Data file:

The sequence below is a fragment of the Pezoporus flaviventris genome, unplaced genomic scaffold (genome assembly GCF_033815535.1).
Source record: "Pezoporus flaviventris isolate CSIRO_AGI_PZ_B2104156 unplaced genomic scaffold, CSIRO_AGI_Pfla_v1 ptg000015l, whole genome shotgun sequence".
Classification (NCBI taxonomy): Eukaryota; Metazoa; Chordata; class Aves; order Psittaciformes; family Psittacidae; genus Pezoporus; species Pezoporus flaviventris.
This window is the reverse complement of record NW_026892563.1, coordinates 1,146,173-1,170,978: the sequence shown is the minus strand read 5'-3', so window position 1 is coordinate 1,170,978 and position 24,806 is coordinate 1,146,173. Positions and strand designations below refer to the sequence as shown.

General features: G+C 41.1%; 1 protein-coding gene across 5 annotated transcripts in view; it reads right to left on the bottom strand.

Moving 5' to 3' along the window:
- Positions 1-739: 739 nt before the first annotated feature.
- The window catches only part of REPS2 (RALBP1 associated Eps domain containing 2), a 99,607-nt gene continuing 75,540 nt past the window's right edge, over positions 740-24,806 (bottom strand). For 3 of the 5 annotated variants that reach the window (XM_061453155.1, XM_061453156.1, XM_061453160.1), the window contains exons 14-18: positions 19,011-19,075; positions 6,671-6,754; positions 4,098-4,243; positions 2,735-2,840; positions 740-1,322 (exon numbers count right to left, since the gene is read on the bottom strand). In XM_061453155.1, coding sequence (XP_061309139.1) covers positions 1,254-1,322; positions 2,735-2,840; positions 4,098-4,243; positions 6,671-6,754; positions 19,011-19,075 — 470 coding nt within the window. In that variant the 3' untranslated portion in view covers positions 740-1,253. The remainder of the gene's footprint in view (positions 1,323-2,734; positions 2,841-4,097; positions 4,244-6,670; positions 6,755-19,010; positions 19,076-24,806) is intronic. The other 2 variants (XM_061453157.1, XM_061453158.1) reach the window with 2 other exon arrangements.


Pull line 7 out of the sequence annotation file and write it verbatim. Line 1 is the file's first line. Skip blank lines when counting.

- Positions 1-739: 739 nt before the first annotated feature.